Each of the 10 senators now asking the Supreme Court to uphold the Defense of Marriage Act, known as DOMA, voted for it in 1996 either as senators or as House members.
In a friend-of-the-court brief filed Jan. 29, the senators said it is inconsistent for the Justice Department to have assured Congress the law was constitutional while it was being crafted in the mid-1990s but to raise questions now.
"The time to speak was in 1996, when Congress gave careful consideration to the need for DOMA," said the senators, all of whom are Republican.
But the senators acknowledged that public sentiment toward same-sex marriage has changed in the subsequent 17 years: "It is manifest that the traditional definition of marriage, which was overwhelmingly supported by bipartisan majorities in 1996, is more controversial today, both among the public and their elected representatives."
The law did not prohibit states from recognizing same-sex marriages, and nine states have enacted laws doing so since 1996. But the law also doesn't require states to recognize those marriages from other states, which makes many couples ineligible for federal spousal benefits under Medicare, Social Security and other programs if they change residences.
Two different federal appellate courts last year upheld several lower courts' rulings that DOMA is unconstitutional. The Supreme Court took up the case in December and has set oral arguments for March 27.
Obama two years ago instructed U.S. Attorney General Eric Holder to stop defending the law in federal court, an unusual move that places U.S. Solicitor General Donald Verrilli Jr. in a difficult spot, because the solicitor general normally defends federal laws under challenge before the high court.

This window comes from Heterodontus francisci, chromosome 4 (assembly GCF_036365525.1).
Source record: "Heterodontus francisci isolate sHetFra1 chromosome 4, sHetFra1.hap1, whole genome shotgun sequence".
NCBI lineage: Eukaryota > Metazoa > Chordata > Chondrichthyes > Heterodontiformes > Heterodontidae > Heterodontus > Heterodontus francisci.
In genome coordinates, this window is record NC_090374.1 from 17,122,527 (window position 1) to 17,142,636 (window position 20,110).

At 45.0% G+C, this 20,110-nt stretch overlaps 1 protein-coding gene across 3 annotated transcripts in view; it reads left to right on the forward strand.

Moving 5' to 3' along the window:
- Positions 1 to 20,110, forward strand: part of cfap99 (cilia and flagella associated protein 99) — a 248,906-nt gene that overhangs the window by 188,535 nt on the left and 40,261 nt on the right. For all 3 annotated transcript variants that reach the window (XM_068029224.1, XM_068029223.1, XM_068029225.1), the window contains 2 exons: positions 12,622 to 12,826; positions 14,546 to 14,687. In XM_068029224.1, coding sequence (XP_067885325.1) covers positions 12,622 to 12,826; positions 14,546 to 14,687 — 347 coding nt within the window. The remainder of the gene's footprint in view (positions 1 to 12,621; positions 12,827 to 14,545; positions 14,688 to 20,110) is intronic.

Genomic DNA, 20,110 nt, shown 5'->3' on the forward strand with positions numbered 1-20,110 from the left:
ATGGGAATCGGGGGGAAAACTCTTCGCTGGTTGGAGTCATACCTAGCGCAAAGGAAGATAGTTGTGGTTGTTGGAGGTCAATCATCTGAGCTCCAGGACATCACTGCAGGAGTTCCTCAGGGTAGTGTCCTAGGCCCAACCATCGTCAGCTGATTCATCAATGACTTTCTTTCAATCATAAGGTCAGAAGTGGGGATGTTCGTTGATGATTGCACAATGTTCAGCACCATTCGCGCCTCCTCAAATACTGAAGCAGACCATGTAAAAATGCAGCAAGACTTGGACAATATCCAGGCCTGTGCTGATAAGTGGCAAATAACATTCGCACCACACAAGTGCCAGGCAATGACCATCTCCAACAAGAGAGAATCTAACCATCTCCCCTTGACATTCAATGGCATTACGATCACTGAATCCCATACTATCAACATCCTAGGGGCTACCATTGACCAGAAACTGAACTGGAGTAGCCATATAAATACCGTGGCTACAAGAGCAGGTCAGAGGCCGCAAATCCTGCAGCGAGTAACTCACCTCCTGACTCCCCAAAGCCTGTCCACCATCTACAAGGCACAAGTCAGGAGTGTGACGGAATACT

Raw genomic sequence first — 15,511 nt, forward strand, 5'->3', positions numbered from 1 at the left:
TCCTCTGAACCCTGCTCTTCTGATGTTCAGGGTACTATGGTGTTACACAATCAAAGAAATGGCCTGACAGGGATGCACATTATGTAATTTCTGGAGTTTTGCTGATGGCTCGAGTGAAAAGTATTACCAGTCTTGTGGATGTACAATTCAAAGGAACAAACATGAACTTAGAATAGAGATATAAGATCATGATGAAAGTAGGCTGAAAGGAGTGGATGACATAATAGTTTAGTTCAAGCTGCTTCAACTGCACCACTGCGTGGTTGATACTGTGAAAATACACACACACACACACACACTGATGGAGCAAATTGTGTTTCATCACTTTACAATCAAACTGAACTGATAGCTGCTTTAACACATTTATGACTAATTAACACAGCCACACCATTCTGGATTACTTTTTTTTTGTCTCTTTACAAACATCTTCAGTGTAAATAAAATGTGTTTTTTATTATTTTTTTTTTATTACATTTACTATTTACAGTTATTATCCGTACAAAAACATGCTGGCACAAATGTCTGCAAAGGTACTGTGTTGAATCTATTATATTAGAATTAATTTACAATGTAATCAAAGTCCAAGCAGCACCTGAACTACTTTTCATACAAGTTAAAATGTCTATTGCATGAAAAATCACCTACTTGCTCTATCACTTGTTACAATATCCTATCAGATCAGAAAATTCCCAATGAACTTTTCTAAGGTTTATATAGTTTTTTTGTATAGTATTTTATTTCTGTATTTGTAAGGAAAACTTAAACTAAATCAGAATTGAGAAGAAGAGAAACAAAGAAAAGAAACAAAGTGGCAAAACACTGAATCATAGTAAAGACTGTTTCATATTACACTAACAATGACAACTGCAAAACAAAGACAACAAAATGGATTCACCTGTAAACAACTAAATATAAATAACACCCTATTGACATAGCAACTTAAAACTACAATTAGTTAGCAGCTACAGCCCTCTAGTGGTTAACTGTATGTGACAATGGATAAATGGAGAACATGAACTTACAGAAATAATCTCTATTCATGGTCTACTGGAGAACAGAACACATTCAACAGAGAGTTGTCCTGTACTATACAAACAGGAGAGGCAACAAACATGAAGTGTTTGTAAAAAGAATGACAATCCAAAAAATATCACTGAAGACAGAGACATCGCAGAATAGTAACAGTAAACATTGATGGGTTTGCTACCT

House Speaker John Boehner, on behalf of House Republicans, has hired prominent Washington lawyer Paul Clement to defend the law, in a move that House Democratic leader Nancy Pelosi criticized for costing taxpayers $3 million.
In a related development, outgoing Defense Secretary Leon Panetta on Monday extended some minor benefits to the same-sex spouses of service members, making available perks that the Pentagon previously had denied.
In explaining why he hadn't extended all military benefits to same-sex spouses of service members, Panetta made an indirect reference to the high court's pending review of the 1996 Defense of Marriage Act.
"I foresee a time when the law will allow the [Defense] Department to grant full benefits to service members and their dependents, irrespective of sexual orientation," Panetta said. "Until then, the department will continue to comply with current law while doing all we can to take care of all soldiers, sailors, airmen, Marines and their families."
The benefits Panetta extended are relatively minor, among them access to hospital child care services, hospital visits and military ID cards that will enable the same-sex spouses to visit grocery stores, movie theaters, gyms and other outlets on bases. More major benefits such as medical care, housing allowances and survivor allowances are still withheld.
Panetta said his extension of limited benefits resulted from a review prompted by the September 2011 repeal of the Pentagon's "don't ask, don't tell" policy prohibiting gays from serving openly in the military.
The 10 senators
Senate Minority Leader Mitch McConnell, Ky.
Sen. Lindsey Graham, S.C.
Sen. Mike Crapo, Idaho
Sen. Saxby Chambliss, Ga.
Sen. Thad Cochran, Miss.
Sen. Roger Wicker, Miss.
Sen. Orrin Hatch, Utah
Sen. Dan Coats, Ind.
Sen. Charles Grassley, Iowa
Sen. Richard Shelby, Ala.